With my father’s Army ballpeen hammer I’d found
down in the cellar, I kept banging on the swordblade,
trying to turn it back into a plowshare like the ones
the prophets sang of. Plowshares? Hell, what did I know
of plowshares? Once more trouble was stewing—
you could taste it—what with old Shermans phosphoring
into ash across the desert, and all those blackened corpses
on the road to Tripoli and Hell. My right forefinger
stood poised on the passage from Isaiah, searching for
the recipe for peace. Too late, the pundits wagged. Too late!
Too late for anything like peace. A thousand generations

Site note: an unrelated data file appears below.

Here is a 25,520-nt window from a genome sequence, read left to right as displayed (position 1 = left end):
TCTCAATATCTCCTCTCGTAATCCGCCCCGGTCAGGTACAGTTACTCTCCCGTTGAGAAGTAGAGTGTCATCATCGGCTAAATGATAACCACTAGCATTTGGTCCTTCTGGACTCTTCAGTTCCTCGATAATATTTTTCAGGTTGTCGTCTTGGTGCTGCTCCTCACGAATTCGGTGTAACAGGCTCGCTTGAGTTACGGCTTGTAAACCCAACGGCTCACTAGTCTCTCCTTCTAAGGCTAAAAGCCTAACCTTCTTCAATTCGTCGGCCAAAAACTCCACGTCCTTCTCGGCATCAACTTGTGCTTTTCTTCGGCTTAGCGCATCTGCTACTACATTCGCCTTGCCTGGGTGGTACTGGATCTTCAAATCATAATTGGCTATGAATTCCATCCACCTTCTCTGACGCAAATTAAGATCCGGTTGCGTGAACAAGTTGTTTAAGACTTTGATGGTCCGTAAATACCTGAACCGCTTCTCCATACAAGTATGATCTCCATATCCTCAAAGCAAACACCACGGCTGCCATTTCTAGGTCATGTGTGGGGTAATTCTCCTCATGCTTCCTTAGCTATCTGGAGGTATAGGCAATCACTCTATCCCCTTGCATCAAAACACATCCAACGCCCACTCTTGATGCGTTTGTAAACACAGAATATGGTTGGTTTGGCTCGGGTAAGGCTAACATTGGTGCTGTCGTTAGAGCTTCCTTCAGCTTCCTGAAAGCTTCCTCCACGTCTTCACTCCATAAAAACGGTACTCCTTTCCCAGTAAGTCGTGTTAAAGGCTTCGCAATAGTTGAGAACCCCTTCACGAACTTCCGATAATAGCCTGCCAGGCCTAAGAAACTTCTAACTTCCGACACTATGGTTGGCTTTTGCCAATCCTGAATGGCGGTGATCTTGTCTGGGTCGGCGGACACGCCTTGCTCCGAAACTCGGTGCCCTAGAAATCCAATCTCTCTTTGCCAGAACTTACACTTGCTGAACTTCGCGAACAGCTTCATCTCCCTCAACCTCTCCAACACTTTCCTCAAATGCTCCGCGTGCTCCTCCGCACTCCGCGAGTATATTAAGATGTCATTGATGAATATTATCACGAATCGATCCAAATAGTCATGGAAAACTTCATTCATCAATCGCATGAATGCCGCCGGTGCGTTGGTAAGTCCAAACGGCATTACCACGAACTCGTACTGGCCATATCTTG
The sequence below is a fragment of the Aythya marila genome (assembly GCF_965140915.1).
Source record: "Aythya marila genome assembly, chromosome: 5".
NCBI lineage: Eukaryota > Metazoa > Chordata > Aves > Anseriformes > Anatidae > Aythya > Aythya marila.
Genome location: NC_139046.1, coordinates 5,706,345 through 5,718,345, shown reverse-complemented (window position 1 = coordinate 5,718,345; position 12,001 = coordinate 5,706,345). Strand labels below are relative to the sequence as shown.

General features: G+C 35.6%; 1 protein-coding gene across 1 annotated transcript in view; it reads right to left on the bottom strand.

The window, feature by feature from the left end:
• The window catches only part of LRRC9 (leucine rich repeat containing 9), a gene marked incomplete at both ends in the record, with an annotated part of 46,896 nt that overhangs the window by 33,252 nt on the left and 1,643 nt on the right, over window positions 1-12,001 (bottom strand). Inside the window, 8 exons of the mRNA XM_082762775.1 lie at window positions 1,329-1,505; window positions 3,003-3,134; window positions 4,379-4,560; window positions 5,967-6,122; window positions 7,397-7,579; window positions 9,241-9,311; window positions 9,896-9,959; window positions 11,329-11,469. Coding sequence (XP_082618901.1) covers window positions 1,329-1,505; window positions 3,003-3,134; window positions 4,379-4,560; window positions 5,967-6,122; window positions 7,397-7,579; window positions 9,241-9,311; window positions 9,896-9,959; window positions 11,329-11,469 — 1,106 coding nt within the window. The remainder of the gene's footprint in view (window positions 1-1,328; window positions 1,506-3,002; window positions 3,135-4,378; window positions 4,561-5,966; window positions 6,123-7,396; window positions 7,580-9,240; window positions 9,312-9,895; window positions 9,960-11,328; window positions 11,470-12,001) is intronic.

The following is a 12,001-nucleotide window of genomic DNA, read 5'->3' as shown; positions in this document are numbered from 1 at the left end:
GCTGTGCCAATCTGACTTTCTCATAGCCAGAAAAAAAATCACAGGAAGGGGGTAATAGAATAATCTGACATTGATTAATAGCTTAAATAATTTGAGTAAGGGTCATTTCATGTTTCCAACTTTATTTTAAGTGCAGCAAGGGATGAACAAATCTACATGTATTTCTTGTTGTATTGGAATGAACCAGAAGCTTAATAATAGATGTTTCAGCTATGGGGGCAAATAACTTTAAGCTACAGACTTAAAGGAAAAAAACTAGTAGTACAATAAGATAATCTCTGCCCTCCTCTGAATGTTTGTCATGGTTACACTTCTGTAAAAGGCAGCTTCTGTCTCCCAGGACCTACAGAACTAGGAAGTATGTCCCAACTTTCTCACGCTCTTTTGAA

since Cain clubbed his brother in some field, and a million
cries for peace, for plowshares, say, and what’s to show?
The bells keep tolling in their broken towers for the dead
at Megiddo or at Manhattan’s smoking prow, as at Shiloh,
Passchendaele, the Bulge . . . and now in some hell hole called
Abbottabad. Four Blackhawks in and one already down.
And the ballpeen hammer bangs once more as some blinded
prophet scrambles from his bed. Ah, my father, look how
the plowshares keep turning into bullets, and the bullets into brains.